THE ISSUE

Katie McGinty’s exit last week as chief of staff to Gov. Tom Wolf clears the way for her to challenge former U.S. Rep. Joe Sestak in next year’s Democratic primary for the U.S. Senate. The winner will challenge freshman Republican Pat Toomey.

With some saying that Pennsylvania’s 2016 race could decide which party controls the U.S. Senate under a new president in 2017, voters here will have the good fortune of a solid slate of candidates.

McGinty’s expected run would give Democrats two strong options.

Sestak, 64, is a retired admiral and two-term congressman from suburban Philadelphia who lost to Toomey by only 2 percentage points (or about 80,000 votes out of nearly 4 million cast) in 2010 — a year in which Republicans made gains across the state and nation.

Sestak served as President Bill Clinton’s director for defense policy on the National Security Council and  director of the Navy’s anti-terrorism unit after the terrorist attacks of Sept. 11, 2001.

Related: Desperately seeking someone to challenge Sestak

McGinty, 52, who finished fourth in last year’s Democratic primary for governor, is a former state secretary of environmental protection and former chair of the White House Council on Environmental Quality during the Clinton administration.

McGinty is  smart, personable and would be a good complement to a Hillary Clinton bid for president. If elected, both would be firsts: McGinty as Pennsylvania’s first female senator and Clinton as the nation’s first woman in charge of the Oval Office.

Either McGinty or Sestak would represent Democrats well as they seek to unseat Toomey. Either faces a challenge in doing so.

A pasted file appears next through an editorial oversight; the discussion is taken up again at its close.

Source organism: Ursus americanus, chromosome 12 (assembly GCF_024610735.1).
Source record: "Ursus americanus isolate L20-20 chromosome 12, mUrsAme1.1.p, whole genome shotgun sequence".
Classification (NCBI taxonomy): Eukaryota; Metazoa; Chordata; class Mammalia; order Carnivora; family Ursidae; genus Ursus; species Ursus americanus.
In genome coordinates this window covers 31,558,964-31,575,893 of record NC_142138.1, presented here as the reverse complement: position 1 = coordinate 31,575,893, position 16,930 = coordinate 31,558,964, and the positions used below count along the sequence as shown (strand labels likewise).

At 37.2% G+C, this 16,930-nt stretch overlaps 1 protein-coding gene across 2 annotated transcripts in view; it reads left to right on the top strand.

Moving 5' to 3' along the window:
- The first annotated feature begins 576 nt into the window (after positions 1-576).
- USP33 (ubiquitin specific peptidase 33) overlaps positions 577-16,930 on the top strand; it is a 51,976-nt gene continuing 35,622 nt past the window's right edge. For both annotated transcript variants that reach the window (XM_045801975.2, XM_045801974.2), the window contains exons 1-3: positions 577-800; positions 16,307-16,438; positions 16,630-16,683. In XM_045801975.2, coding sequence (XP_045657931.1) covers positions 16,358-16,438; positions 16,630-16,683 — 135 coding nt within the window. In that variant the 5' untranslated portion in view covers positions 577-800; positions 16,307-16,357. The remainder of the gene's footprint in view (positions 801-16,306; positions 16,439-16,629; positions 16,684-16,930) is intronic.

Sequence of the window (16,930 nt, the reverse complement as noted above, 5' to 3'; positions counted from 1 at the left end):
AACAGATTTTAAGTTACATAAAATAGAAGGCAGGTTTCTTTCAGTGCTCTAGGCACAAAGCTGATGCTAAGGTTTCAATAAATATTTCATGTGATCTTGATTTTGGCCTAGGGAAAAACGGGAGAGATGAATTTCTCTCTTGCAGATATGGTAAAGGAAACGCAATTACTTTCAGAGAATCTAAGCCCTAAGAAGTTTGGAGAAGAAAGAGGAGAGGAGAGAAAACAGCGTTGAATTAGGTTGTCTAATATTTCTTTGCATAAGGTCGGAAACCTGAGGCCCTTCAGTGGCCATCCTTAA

Toomey, 53, is the kind of Republican who tends to succeed in representing Pennsylvania in the U.S. Senate. He speaks in a soft, moderate tone and is known as a fiscal hawk.

While a favorite of conservatives in 2010 thanks to having served as president of the free-market Club for Growth, Toomey has broken with his party, notably on the regulation of gun purchases.

In 2013, Toomey joined with Sen. Joe Manchin, D.-W.Va., in an effort to close a loophole on firearm background checks to include mental health checks and apply the requirement for screening to online and gun-show purchases. This commonsense measure failed in the Senate that year but Toomey and Manchin plan to try again.

Toomey works well with Democratic Sen. Bob Casey. Early this year, for example, they co-authored a letter to the head of the Democratic National Committee to promote Philadelphia as the site of the party’s 2016 convention.

Their letter — or the merits of the case they made in it touting Philadelphia’s rich history, ample hotel rooms and transportation options — worked.

Philadelphia will host a major-party convention next year, the first time since doing so for the GOP in 2000.

With Pennsylvania serving as a centerpiece of the 2016 campaign, we are fortunate to have qualified candidates ready to compete in or, in McGinty’s case, considering, our U.S. Senate race.

An issues-focused campaign between Toomey and either Sestak or McGinty would be good for Pennsylvania.

And the issues facing our nation are significant: improving U.S. health coverage and reducing its cost, U.S. budget priorities, the federal deficit, counterterrorism and job creation, to name just a few.

Pennsylvania should be well represented on these issues.

And with such a strong field of candidates, we encourage residents to register to vote and start learning about the candidates so they can be fully informed for the 2016 primaries and general election.